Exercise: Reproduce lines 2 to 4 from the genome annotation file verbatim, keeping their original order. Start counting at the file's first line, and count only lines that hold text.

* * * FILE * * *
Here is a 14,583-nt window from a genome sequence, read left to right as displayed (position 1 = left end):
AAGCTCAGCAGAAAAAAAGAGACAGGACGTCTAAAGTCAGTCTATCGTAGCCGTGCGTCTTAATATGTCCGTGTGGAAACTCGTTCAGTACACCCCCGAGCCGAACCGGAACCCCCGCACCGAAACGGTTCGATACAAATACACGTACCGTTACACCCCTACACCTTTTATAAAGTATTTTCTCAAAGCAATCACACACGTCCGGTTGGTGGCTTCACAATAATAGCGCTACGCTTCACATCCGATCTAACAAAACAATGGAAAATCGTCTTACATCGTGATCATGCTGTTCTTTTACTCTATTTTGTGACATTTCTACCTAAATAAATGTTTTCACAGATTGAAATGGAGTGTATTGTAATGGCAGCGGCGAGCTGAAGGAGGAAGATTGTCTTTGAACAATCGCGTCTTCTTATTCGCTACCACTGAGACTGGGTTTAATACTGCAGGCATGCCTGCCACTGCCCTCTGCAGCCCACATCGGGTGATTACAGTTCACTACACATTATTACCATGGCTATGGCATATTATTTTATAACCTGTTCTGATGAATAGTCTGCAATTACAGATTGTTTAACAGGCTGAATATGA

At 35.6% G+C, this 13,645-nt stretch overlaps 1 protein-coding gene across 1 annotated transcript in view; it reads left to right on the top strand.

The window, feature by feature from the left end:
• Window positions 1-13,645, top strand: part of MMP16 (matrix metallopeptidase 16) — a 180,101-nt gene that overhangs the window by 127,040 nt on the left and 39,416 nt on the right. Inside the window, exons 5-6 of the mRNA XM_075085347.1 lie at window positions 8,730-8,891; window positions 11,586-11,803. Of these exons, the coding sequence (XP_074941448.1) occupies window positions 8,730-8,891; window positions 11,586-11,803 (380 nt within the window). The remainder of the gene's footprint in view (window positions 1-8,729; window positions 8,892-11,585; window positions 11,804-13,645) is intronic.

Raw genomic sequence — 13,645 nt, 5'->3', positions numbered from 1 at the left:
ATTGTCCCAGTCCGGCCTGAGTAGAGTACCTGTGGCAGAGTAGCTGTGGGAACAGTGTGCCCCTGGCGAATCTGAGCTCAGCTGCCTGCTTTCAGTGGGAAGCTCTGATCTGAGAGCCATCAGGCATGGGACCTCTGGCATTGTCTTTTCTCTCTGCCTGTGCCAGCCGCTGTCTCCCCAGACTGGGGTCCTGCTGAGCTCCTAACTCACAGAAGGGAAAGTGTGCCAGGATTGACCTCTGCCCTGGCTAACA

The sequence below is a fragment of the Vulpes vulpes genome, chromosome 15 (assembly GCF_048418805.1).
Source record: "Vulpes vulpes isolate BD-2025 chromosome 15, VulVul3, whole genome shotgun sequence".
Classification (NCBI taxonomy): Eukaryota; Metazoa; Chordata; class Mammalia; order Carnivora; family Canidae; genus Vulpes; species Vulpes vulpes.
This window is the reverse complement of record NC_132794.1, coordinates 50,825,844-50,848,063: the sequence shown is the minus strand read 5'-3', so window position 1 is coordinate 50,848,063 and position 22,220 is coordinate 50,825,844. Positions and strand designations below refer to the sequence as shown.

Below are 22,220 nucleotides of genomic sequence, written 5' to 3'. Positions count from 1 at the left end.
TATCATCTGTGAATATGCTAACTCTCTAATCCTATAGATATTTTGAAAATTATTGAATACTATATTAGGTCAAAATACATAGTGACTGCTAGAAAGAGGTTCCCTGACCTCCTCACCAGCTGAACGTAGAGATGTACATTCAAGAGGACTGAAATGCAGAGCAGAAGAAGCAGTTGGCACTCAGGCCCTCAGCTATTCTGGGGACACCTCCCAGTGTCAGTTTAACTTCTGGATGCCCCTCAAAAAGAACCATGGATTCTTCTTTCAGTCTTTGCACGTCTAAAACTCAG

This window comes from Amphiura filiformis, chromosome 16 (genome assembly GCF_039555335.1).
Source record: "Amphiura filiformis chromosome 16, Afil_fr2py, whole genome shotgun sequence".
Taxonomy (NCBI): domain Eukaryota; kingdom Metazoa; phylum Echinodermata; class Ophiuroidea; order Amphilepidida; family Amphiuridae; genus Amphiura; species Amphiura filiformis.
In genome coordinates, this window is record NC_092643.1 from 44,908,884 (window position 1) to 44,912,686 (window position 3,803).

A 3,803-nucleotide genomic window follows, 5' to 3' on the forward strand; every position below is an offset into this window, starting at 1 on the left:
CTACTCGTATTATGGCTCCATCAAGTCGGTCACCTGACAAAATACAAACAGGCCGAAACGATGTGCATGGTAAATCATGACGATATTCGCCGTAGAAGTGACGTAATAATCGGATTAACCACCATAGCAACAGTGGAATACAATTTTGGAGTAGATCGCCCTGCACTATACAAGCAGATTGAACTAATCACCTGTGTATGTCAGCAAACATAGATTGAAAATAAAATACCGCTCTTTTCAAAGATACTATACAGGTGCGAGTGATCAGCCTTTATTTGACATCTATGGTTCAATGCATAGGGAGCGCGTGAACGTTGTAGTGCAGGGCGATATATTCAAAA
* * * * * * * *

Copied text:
AAGCTCAGCAGAAAAAAAGAGACAGGACGTCTAAAGTCAGTCTATCGTAGCCGTGCGTCTTAATATGTCCGTGTGGAAACTCGTTCAGTACACCCCCGAGCCGAACCGGAACCCCCGCACCGAAACGGTTCGATACAAATACACGTACCGTTACACCCCTACACCTTTTATAAAGTATTTTCTCAAAGCAATCACACACGTCCGGTTGGTGGCTTCACAATAATAGCGCTACGCTTCACATCCGATCTAACAAAACAATGGAAAATCGTCTTACATCGTGATCATGCTGTTCTTTTACTCTATTTTGTGACATTTCTACCTAAATAAATGTTTTCACAGATTGAAATGGAGTGTATTGTAATGGCAGCGGCGAGCTGAAGGAGGAAGATTGTCTTTGAACAATCGCGTCTTCTTATTCGCTACCACTGAGACTGGGTTTAATACTGCAGGCATGCCTGCCACTGCCCTCTGCAGCCCACATCGGGTGATTACAGTTCACTACACATTATTACCATGGCTATGGCATATTATTTTATAACCTGTTCTGATGAATAGTCTGCAATTACAGATTGTTTAACAGGCTGAATATGA

At 35.6% G+C, this 13,645-nt stretch overlaps 1 protein-coding gene across 1 annotated transcript in view; it reads left to right on the top strand.

The window, feature by feature from the left end: